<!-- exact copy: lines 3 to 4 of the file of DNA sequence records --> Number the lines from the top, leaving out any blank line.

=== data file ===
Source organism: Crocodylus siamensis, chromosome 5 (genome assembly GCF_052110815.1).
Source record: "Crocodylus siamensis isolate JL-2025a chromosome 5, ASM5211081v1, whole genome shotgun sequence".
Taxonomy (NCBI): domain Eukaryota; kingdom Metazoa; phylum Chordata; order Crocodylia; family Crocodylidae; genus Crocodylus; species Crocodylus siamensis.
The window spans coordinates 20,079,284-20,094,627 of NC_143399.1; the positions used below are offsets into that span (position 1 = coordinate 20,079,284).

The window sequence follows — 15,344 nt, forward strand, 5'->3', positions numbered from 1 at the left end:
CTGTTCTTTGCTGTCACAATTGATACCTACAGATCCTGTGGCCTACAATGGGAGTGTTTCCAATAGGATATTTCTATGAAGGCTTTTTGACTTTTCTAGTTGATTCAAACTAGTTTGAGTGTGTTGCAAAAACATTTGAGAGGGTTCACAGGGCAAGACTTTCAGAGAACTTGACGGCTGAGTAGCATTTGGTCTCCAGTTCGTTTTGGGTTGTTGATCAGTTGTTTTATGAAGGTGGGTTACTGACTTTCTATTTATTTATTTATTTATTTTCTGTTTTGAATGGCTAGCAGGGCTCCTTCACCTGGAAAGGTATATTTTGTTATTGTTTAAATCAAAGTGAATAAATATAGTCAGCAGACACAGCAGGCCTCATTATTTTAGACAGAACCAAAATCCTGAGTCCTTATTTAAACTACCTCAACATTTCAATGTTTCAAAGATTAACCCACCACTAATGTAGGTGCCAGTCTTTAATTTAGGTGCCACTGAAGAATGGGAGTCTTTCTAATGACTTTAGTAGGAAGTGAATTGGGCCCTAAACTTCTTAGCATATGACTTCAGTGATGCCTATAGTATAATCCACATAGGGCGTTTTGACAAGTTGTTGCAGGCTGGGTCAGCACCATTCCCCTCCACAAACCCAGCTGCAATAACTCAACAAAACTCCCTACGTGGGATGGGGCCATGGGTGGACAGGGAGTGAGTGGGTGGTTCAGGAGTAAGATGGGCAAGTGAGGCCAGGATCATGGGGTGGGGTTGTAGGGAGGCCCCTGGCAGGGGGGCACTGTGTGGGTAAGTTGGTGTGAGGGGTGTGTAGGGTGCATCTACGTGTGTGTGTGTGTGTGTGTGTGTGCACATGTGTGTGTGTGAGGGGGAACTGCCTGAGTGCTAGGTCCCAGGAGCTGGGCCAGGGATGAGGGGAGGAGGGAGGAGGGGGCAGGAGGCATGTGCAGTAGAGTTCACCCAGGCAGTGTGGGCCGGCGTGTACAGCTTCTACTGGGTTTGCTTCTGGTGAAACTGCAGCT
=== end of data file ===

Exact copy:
Taxonomy (NCBI): domain Eukaryota; kingdom Metazoa; phylum Chordata; order Crocodylia; family Crocodylidae; genus Crocodylus; species Crocodylus siamensis.
The window spans coordinates 20,079,284-20,094,627 of NC_143399.1; the positions used below are offsets into that span (position 1 = coordinate 20,079,284).